“Fitchburg, site of the simul, is a mill town which, perhaps due to organizers like George Mirijanian, was quite wild about chess. As I recall, Fischer had asked for as many boards as possible. There was not enough room for the overflow crowd and it was so enthusiastic about seeing a possible world champion that, when Fischer erred against me, and a move later graciously resigned, the crowd bore me out of the room on its shoulders! I’ve never seen that in chess.”


July 24th, 1964. In the wake of his passing, the fate of the Boston Globe chess column was in question, as no capable and willing candidate to replace Burgess was in sight. And so his friend Harold took it upon himself to take the reins, though he needed to get permission first – his firm represented the Boston Record, the Globe’s competition at the time.

Sometime into his running the column, Harold found help from his friend John Curdo, he of the record tournaments won and the countless state championships. Curdo would provide annotations until his retirement from that post in 1998.

After Curdo’s departure, Harold enlisted the help of former U.S. Champion Patrick Wolff, who expanded the array of published games to feature a more international flavor. Wolff was a Belmont native, whom Dondis had previously known when the former was a precocious child storming up the ranks of competitive chess.


In more recent years, Wolff left the post as well, and FM Chris Chase, a close friend of Harold, took over as annotator. The column faced several cancellation scares, one in 2001 when ownership of the Boston Globe was transitioning and the other in early 2015. In both cases, the column returned, buoyed by an outcry among its loyal local readers. It is continued now under the sole stewardship of Chase, after more than fifty years with Dondis at the helm.

Perhaps Dondis’ most exciting work as chess writer came at the peak of the game’s interest in the United States, when in 1972 his old nemesis Bobby Fischer was in Reykjavik playing for the World Championship. For that event, Harold journeyed to Iceland, where he worked with Life Magazine Brad Darrach and Fischer’s manager Fred Cramer to get updates on the match relayed to the States. At one point, Cramer even called upon Harold to act as a legal counsel to resolve issues in the contentious and controversial match.

When Fischer threatened to withdraw from the match, it was Harold who came up with the idea of petitioning the Grandmaster with telegrams urging he resume. With the help of MACA’s Stephen Dann stateside, such a campaign was begun. Whether or not Fischer would have resumed if not for the campaign is unknowable, but there is the possibility that, in a remarkable career, this was Harold Dondis’ most profound impact on the world of chess.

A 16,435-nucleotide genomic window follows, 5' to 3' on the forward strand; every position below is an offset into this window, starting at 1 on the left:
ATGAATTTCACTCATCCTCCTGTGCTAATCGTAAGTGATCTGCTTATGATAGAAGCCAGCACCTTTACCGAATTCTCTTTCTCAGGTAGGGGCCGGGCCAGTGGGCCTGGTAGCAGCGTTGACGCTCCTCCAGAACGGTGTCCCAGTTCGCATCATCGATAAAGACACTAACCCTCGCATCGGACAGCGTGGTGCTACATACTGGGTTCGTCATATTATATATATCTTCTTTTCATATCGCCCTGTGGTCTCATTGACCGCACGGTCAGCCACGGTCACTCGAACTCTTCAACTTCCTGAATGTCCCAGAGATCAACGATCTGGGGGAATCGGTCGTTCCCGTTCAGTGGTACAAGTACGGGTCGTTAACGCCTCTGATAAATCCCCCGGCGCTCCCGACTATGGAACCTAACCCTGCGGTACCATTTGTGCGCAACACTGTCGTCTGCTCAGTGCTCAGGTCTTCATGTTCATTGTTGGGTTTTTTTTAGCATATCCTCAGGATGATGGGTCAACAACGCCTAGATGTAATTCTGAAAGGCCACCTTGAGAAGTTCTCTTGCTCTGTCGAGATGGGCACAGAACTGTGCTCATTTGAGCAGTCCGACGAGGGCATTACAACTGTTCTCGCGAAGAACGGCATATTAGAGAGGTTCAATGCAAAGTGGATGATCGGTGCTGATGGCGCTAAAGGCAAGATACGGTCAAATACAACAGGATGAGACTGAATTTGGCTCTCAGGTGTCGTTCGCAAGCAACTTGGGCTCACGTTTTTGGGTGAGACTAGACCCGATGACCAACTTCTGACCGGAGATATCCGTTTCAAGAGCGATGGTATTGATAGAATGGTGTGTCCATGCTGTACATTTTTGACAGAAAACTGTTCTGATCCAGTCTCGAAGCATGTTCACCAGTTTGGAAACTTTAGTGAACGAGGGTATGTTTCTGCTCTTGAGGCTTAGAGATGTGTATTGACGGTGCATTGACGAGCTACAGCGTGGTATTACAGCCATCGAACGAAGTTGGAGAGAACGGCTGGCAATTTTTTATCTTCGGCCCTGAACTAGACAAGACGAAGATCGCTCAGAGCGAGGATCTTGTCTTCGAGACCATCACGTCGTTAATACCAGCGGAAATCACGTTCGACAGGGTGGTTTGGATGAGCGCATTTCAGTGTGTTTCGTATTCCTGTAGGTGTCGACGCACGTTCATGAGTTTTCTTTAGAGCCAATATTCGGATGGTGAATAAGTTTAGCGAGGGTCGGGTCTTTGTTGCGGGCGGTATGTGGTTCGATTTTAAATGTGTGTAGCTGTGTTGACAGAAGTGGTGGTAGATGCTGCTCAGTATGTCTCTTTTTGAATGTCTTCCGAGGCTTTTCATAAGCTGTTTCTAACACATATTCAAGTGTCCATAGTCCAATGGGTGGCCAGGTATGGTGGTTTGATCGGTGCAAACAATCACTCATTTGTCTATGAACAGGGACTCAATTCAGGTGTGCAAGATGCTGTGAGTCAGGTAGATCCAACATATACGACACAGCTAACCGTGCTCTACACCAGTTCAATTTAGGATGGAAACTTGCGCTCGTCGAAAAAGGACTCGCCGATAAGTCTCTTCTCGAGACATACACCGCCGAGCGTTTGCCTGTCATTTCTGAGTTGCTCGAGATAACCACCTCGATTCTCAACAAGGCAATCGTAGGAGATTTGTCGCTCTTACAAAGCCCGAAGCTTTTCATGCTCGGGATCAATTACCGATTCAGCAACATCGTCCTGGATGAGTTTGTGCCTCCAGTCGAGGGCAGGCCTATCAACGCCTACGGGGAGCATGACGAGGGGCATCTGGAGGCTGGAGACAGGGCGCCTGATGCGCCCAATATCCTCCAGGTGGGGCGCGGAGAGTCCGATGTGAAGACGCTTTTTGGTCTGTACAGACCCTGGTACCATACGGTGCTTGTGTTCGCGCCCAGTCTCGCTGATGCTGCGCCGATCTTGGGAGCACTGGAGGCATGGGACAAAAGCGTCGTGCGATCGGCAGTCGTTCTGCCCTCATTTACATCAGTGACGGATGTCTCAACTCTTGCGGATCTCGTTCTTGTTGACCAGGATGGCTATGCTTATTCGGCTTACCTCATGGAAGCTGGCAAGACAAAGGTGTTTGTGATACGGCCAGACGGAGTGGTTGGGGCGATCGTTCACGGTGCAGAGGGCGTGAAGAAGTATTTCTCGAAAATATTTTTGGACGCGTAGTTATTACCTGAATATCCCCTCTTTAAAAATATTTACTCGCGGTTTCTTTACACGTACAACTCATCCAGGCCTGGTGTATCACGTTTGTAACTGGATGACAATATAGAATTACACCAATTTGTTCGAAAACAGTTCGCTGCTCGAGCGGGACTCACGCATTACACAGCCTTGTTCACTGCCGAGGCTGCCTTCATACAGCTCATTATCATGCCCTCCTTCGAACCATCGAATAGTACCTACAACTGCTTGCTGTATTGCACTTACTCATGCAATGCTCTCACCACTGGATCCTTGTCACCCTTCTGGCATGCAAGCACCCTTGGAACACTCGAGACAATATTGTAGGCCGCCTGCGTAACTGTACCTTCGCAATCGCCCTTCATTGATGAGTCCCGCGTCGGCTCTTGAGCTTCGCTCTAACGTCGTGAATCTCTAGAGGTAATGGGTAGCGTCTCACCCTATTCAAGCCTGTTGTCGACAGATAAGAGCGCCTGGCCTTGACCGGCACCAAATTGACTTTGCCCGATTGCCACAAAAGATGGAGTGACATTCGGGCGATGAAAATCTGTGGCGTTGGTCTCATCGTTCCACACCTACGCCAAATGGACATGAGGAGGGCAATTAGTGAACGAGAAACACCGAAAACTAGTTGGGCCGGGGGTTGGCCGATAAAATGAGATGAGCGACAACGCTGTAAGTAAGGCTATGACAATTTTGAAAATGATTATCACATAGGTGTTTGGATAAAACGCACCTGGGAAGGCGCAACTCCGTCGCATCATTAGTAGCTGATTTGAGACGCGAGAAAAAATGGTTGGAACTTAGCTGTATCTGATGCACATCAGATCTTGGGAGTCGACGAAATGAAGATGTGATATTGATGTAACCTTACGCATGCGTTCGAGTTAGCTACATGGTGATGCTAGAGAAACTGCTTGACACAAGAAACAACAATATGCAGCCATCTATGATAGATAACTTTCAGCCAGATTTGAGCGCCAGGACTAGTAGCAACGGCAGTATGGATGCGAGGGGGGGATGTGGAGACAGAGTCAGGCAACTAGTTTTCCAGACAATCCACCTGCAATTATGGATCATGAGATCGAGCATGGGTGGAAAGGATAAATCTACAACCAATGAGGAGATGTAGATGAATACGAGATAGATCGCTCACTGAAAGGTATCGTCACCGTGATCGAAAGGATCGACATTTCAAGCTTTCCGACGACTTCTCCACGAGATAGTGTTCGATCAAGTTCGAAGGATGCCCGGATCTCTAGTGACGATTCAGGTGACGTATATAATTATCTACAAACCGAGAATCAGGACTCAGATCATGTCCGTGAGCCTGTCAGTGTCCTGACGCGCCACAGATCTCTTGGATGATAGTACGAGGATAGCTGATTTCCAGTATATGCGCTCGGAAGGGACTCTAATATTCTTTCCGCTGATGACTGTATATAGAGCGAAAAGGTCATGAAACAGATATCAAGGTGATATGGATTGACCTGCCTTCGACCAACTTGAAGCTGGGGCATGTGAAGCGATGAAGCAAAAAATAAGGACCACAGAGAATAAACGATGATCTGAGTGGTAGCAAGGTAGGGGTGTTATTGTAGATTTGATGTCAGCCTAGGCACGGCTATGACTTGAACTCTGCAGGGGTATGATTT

The longtime bachelor Harold finally settled down in the 1960’s. His wife was the remarkable Dr. Donis A. Dondis (1925 – 1984), who would eventually become dean of the Boston University School of Communication. Sadly, she passed at the age of 59 after a battle with cancer. Harold would remarry a few years later, and remained with his second wife, Claire, until his passing.

Harold Dondis’ legal career reached its grandest stage in 1976, when he argued on behalf of his client, Freetown, Massachusetts – based Algonquin SNG in the Supreme Court case Federal Energy Administration et al. v. Algonquin SNG, Inc, et al. The case pertained to an oil tariff in place at the time, and a number of Northeastern utility companies’ assertion of its unconstitutionality. Though Mr. Dondis would lose the case, the tariff was soon overturned.

Long fascinated with the nature of problem solving and how the human mind approaches it, Harold wrote three books on the subject, though none were published. In the last of these, Mental Improvement, he embarks on finding universally applicable truths of the nature of the human mind, and of building upon them a method for the titular goal. From the back cover:

“Human beings are given the joyful gift of life and functionality. It is a flame that rises brilliantly, though it must ultimately expire. To make the most of it is a sacred opportunity.”


Harold Dondis passed away on December 10th, 2015, at the age of 93, when he suffered a heart attack during the second-round game of the Boylston Chess Club’s Thursday Night Swiss tournament. It was a hero’s end – the one Harold wanted – but it was difficult for the players that night to find comfort in its poetry. It was, after all, the sudden loss of a dear individual, a pillar of the chess community who had done so much and who meant so much to those players, some of whom had known Harold for forty years or more.

It also wasn’t Harold’s first heart attack at the board, and he alluded to that in his 2004 Chess Horizons interview:

“I’m not an impressive player, but I love [chess]. I’m 81. I still play it. I love it. I even had a heart attack during one game. It doesn’t bother me. I love it so much.”

Such was the man’s passion for the game of chess, and such was his passion for life. Fiercely loyal, dedicated to his friends and his community, he was a talented professional who took the time to use his legal acumen and writing ability to add so much to the world of chess in Massachusetts and in the United States.

Harold Dondis passed away at a very old age, but he will be sorely missed.


Special thanks to Christopher Chase, George Mirijanian, and Stephen Dann for their previous articles on Mr. Dondis and their help on this one.

Photos, in order of appearance: a very young Harold Dondis; as a youth; with Curdo; with Wolff; with Chase; on his honeymoon with Donis in Paris; at home in his “Chess Center”

Photos courtesy Tony Cortizas and Claire Dondis